The study was conducted at two districts of Karnataka, namely Tumkur (2.9 million) and Belgaum (5.6 million) during June 2018 to April 2019 [5] (Figure 1). The districts were implementing PMDT since 2011. For the purpose of RNTCP implementation, the districts are further sub-divided into tuberculosis units (TU; for every 2.5 million population). The programme has established one designated microscopy centre (DMC) for every 0.1 million population where the laboratory technicians are trained for sputum smear examination and the laboratories are quality assured. The districts have primary health centres (PHC) for every 0.03 million population, and the DMCs are located at one of these PHCs. The district of Tumkur has 12 TUs with 34 DMCs and 3 CBNAAT sites while the district of Belgaum has 15 TUs with 49 DMCs and 5 CBNAAT sites spread across the vast geographical areas. During the initial years of PMDT implementation (2011-16), both the districts did not have any DST sites, and the samples were transported to the places outside the districts.

2.2. PMDT Diagnostic Algorithms to Diagnose Drug Resistant TB (Figure 2)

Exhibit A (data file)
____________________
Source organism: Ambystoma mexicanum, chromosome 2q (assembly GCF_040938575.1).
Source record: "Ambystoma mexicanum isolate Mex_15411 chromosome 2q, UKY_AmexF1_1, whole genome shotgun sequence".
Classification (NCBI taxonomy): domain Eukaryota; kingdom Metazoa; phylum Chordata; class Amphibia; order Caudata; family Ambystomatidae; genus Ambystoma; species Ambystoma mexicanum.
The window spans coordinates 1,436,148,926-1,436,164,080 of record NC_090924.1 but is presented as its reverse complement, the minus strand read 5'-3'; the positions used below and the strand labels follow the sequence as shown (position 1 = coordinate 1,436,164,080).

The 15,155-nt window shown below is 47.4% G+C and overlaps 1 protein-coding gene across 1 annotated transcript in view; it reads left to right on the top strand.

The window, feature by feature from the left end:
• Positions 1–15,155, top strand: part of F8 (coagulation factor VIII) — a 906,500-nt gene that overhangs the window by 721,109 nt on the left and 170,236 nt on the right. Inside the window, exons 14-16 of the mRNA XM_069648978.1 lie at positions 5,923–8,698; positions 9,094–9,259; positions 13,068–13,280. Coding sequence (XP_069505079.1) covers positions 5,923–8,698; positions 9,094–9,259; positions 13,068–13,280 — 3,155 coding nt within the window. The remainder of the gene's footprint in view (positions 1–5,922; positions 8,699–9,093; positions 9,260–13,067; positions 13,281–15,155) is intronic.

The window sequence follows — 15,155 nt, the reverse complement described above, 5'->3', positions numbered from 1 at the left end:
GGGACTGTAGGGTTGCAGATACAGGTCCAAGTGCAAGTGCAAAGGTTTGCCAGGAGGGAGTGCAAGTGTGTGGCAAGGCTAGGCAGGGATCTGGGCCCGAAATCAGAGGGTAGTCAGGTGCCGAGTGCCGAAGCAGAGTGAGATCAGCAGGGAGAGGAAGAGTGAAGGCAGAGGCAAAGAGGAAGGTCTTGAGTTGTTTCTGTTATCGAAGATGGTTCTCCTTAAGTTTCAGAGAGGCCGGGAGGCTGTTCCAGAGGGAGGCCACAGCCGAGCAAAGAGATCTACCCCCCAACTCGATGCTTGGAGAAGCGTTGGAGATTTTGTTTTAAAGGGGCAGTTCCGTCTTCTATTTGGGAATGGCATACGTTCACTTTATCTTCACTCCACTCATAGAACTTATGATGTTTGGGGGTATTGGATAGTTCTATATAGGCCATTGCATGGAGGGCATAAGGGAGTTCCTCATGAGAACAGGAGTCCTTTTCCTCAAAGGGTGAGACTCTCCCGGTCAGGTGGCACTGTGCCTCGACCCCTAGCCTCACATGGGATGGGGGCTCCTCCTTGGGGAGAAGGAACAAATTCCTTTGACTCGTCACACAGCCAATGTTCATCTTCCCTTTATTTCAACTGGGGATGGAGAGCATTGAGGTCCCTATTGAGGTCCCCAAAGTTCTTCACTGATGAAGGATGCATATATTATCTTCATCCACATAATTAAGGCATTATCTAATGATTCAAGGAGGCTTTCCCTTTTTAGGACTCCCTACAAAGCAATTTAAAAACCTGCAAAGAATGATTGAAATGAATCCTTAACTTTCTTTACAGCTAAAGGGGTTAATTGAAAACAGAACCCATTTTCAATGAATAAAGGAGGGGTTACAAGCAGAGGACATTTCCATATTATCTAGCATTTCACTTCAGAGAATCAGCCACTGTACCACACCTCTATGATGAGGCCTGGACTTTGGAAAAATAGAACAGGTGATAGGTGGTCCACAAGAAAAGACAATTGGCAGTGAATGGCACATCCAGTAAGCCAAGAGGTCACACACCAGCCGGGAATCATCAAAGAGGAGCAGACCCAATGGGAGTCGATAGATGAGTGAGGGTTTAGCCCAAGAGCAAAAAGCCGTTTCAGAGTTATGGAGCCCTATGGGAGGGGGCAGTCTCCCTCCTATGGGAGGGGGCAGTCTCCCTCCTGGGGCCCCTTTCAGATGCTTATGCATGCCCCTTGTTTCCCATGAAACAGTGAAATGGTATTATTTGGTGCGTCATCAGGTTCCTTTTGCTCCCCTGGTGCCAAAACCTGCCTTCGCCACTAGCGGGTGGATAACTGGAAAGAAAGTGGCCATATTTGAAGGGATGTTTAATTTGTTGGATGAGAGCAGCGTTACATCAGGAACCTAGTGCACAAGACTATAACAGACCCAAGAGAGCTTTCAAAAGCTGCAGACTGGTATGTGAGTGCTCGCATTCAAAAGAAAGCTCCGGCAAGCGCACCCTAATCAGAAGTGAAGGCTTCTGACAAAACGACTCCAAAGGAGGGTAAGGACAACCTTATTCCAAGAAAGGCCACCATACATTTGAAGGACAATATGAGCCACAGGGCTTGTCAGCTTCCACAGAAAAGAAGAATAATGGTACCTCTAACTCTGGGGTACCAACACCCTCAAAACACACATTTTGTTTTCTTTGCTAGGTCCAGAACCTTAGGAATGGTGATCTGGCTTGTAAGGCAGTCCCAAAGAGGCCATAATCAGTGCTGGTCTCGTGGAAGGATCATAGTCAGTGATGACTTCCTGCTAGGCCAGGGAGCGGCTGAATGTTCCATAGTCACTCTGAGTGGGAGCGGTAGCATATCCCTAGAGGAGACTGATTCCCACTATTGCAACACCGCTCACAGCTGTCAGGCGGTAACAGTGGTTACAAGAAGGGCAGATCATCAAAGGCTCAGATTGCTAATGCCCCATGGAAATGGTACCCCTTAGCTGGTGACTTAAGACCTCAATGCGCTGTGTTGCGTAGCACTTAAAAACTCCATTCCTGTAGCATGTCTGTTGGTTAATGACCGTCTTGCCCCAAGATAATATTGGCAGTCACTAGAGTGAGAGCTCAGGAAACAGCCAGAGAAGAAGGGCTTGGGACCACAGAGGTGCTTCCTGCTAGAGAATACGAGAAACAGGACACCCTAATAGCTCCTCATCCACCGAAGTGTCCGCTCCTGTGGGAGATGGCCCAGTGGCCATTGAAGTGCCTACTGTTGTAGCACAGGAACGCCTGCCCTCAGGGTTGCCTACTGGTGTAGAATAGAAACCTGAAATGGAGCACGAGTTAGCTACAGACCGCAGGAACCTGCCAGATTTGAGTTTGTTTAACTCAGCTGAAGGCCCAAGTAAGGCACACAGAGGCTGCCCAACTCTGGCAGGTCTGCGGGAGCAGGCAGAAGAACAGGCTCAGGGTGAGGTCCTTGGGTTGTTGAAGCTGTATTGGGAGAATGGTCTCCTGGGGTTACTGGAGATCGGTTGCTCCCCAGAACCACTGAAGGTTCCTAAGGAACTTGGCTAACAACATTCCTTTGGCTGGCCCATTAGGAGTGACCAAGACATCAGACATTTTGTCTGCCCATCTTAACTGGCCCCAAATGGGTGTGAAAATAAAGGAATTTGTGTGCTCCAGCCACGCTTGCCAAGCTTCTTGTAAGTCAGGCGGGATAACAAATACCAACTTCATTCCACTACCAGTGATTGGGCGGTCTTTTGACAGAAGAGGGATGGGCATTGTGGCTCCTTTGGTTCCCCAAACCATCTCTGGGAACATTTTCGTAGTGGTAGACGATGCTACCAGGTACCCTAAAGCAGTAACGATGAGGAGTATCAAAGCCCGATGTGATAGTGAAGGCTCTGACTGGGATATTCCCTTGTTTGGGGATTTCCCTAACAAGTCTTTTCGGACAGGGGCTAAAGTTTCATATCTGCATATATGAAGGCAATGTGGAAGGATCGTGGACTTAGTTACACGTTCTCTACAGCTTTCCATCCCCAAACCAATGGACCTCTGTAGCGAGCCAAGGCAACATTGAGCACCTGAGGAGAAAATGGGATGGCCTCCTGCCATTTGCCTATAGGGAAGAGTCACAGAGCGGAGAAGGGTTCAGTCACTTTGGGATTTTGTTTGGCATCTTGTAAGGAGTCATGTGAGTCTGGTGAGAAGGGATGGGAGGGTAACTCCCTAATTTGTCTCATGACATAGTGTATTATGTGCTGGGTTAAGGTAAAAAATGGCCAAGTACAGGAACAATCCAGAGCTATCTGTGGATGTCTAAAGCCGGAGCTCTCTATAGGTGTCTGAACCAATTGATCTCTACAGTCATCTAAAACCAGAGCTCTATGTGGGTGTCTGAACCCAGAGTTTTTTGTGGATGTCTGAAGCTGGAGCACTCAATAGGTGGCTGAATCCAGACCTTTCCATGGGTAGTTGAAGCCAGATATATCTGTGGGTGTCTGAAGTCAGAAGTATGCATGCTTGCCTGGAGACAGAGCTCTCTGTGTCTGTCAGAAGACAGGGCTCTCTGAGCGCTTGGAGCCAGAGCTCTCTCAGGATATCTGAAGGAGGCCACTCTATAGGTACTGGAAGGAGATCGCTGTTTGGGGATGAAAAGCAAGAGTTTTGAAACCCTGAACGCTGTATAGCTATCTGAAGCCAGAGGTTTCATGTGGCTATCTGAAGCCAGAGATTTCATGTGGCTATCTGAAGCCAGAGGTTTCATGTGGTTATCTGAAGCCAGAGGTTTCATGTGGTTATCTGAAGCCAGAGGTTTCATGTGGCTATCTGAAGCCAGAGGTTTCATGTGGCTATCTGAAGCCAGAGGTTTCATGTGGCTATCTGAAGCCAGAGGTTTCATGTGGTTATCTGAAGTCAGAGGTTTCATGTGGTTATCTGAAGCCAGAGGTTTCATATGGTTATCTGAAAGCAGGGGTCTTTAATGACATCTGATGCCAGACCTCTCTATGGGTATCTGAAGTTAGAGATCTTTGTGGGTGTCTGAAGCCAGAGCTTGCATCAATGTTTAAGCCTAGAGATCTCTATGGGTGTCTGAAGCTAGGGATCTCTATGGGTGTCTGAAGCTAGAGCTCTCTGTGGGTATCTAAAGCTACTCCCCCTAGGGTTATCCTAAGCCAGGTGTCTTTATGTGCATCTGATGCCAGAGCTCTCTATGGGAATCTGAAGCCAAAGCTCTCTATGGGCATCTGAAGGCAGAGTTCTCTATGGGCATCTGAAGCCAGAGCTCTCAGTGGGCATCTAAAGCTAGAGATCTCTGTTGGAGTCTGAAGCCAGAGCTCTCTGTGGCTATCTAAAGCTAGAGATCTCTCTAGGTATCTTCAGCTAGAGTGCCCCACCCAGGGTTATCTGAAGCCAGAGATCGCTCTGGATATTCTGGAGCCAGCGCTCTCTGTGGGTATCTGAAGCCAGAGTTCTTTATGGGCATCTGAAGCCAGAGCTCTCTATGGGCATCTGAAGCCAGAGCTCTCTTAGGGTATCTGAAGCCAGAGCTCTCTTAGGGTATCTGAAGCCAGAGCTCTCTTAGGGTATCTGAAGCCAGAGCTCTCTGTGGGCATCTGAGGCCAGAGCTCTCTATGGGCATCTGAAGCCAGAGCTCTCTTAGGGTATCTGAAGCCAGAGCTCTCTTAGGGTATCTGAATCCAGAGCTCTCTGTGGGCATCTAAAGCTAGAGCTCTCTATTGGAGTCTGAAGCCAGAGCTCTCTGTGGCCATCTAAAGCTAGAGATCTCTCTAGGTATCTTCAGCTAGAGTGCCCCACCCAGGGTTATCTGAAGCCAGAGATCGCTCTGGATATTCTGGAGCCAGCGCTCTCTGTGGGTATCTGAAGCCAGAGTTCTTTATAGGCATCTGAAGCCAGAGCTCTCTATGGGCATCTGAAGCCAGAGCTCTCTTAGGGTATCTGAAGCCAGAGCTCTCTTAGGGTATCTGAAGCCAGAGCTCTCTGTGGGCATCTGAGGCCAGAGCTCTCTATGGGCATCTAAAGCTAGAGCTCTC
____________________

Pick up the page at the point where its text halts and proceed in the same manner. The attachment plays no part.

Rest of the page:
Diagnostic cascade under selective testing (before)/Criteria C

All the presumptive TB cases at DMCs would undergo sputum smear examination and those found to be positive are initiated on first-line anti-TB treatment. The patient is found to be sputum smear positive during a follow-up examination in the intensive phase are subjected to culture and DST. If found to be

Figure 1. Map showing the location of districts chosen for the study.

Figure 2. PMDT diagnostic algorithm for Criteria C (before) and UDST (after) under RNTCP.

resistant to Isoniazid and Rifampicin, patients are initiated on multi-drug resistant TB (MDR-TB) treatment [6].

Diagnostic cascade under Universal drug susceptibility testing (after)